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3 takeaways from wire-to-wire Warriors blowout over Spurs

© Kelley L Cox | 2022 Nov 14

The Warriors took an early double-digit lead and never looked back, putting together their most complete win since the season opener. 

Jordan Poole, in the starting lineup because Klay Thompson doesn’t play back-to-backs, dropped a season-high 36 points on 13-for-20 shooting. A more balanced bench kept the starters’ momentum and the Warriors defense held San Antonio to 68 points through three quarters.

On a night in which Christian McCaffrey, Jimmy Garoppolo, George Kittle, Hunter Pence and Joc Pederson sat courtside, the Warriors (6-8) put on a show. As a team, the Warriors shot 54% from the field, 51% from 3 and 94% from the foul line. It was also the first time this year they held an opponent under 100 points. 

Golden State heads to Phoenix with a convincing 132-95 win. 

Here are three takeaways from the wire-to-wire GSW victory. 

Poole Party 

Before the game, Kerr said that he thinks Poole has been pressing. That’s unsurprising, given his eventful offseason, officiating emphasis focused on limiting carry violations and a shooting slump that — by his standards — has seeped even into his foul shooting. That’s a lot for any player, let alone a 23-year-old, to handle. 

Poole has looked tentative off the dribble. He’s passed out of layups. He’s deferred when he’s supposed to be the focal point. 

None of Poole’s hesitancy showed Monday night. He was aggressive from the jump, enjoying the benefit of not having San Antonio’s best defender on him. Since he started in Thompson’s place, Poole could get a rhythm going early.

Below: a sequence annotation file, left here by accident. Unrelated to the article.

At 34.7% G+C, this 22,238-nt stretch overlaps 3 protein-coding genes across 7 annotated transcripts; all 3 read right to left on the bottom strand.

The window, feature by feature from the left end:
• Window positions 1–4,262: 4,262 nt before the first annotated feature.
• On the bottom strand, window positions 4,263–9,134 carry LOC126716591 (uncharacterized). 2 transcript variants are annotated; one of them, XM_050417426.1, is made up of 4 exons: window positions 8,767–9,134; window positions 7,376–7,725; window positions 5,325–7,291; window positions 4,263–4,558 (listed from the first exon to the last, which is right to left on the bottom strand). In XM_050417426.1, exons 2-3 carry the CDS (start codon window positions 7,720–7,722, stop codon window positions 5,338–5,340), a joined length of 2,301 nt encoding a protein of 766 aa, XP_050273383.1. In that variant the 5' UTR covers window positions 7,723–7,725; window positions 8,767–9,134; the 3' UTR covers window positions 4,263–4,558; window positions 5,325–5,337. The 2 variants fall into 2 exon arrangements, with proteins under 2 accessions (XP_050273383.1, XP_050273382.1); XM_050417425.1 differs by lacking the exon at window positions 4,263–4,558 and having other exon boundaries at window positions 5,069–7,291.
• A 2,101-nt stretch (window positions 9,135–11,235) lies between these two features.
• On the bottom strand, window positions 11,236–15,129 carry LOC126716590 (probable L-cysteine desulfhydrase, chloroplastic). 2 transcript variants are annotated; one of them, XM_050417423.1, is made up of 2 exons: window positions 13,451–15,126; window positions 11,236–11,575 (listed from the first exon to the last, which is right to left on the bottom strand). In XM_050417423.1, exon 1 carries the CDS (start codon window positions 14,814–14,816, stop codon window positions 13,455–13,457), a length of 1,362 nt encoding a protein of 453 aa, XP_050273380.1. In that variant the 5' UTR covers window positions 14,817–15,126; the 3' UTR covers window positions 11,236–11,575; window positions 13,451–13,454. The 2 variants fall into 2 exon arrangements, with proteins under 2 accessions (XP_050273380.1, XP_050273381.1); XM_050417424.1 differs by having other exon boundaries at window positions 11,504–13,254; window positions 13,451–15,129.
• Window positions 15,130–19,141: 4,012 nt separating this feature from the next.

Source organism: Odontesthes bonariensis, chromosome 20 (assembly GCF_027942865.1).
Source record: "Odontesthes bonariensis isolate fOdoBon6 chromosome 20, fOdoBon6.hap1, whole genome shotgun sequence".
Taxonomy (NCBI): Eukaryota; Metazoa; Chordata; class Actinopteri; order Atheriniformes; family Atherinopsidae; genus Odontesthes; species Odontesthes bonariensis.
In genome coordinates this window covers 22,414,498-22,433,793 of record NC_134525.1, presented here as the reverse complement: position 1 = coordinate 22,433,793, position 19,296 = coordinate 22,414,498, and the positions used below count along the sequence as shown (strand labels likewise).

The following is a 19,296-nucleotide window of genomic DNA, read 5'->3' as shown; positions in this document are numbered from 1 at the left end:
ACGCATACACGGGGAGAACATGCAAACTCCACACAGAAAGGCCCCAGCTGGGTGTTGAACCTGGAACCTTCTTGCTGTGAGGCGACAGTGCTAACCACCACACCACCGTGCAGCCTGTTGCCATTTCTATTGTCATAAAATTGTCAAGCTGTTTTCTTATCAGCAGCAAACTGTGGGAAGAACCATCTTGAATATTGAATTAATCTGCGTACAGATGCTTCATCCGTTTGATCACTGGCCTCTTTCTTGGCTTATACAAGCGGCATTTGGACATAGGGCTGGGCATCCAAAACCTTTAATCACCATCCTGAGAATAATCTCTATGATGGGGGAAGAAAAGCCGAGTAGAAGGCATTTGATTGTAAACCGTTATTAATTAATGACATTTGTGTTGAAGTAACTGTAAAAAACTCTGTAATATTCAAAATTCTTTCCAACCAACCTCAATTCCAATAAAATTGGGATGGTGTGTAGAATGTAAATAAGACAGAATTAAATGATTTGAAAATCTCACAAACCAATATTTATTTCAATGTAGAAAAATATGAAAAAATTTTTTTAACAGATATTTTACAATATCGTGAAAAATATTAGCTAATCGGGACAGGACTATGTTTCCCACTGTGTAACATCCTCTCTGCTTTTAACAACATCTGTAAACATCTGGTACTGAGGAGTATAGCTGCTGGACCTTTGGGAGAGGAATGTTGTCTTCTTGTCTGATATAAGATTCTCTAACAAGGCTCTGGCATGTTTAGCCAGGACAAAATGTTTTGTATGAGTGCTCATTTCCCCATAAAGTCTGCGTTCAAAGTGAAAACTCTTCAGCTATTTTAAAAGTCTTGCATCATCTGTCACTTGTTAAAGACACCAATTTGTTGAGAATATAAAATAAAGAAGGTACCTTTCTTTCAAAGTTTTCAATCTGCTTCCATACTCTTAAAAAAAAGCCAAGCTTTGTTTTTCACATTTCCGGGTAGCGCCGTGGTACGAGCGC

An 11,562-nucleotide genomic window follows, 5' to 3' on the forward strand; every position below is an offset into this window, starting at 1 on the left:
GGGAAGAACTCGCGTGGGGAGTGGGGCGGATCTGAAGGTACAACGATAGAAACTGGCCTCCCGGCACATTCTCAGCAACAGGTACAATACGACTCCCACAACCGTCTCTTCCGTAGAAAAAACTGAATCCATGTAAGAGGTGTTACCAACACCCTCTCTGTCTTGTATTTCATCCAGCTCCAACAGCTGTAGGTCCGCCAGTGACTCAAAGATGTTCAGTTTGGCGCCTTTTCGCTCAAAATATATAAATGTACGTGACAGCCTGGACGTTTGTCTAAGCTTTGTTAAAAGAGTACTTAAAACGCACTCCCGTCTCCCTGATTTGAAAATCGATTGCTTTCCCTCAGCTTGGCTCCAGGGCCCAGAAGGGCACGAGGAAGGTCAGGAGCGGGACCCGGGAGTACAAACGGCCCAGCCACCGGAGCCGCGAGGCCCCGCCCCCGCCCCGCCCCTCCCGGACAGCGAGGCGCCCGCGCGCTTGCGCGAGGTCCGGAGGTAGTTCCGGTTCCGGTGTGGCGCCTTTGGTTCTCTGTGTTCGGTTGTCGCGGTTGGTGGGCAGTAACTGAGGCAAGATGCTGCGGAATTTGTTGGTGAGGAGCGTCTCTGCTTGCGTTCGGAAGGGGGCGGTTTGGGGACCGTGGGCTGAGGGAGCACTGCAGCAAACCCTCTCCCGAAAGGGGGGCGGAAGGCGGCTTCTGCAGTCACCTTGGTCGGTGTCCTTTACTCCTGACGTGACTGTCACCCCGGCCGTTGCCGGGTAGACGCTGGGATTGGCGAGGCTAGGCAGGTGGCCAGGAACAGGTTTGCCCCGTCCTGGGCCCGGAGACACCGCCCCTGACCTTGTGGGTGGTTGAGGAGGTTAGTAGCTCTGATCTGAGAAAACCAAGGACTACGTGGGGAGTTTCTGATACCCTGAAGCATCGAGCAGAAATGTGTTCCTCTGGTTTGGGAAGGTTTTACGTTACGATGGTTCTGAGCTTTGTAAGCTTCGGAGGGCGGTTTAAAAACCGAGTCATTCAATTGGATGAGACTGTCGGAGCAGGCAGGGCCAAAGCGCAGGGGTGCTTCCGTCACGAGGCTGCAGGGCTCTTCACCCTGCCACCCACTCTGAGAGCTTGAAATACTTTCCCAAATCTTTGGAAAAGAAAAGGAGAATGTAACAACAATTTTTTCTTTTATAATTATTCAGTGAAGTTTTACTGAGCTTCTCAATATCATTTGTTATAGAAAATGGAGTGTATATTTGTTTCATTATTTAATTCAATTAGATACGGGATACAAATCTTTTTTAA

The guard canned seven of his first nine shots. He dusted Jeremy Sochan with a behind-the-back move and finished with his left hand at the rim, leading Stephen Curry to shimmy in support from the bench. 

He sank a deep 3 to convert the front end of a two-for-one. 

On another play, he intercepted a pass intended for Curry in the corner and drilled a 3-pointer. 

His third-quarter 3 on the fast break, then alley-oop lob to Andrew Wiggins, pushed Golden State’s lead to what was then a game-high 29. 

For the first time since seemingly Ring Night, the Warriors won the non-Steph minutes — thanks to Poole. Being able to tread water when Curry sits has been a struggle throughout the dynasty, but this year it’s been particularly dark. 

An assertive, dynamic Poole certainly helps solve that problem. Maybe every night should be his Bobble Head Night. 

Rejiggered bench 

Neither Moses Moody nor JaMychal Green had played in Golden State’s previous two games. They were the first guys up off the bench on Monday. 

Jonathan Kuminga again played in the first half and spent his first 17 minutes a perfect 4-for-4 (2-for-2 from 3) from the field. Giving him a chance in the first half, seeing what kind of Kuminga shows up and going from there isn’t a terrible idea.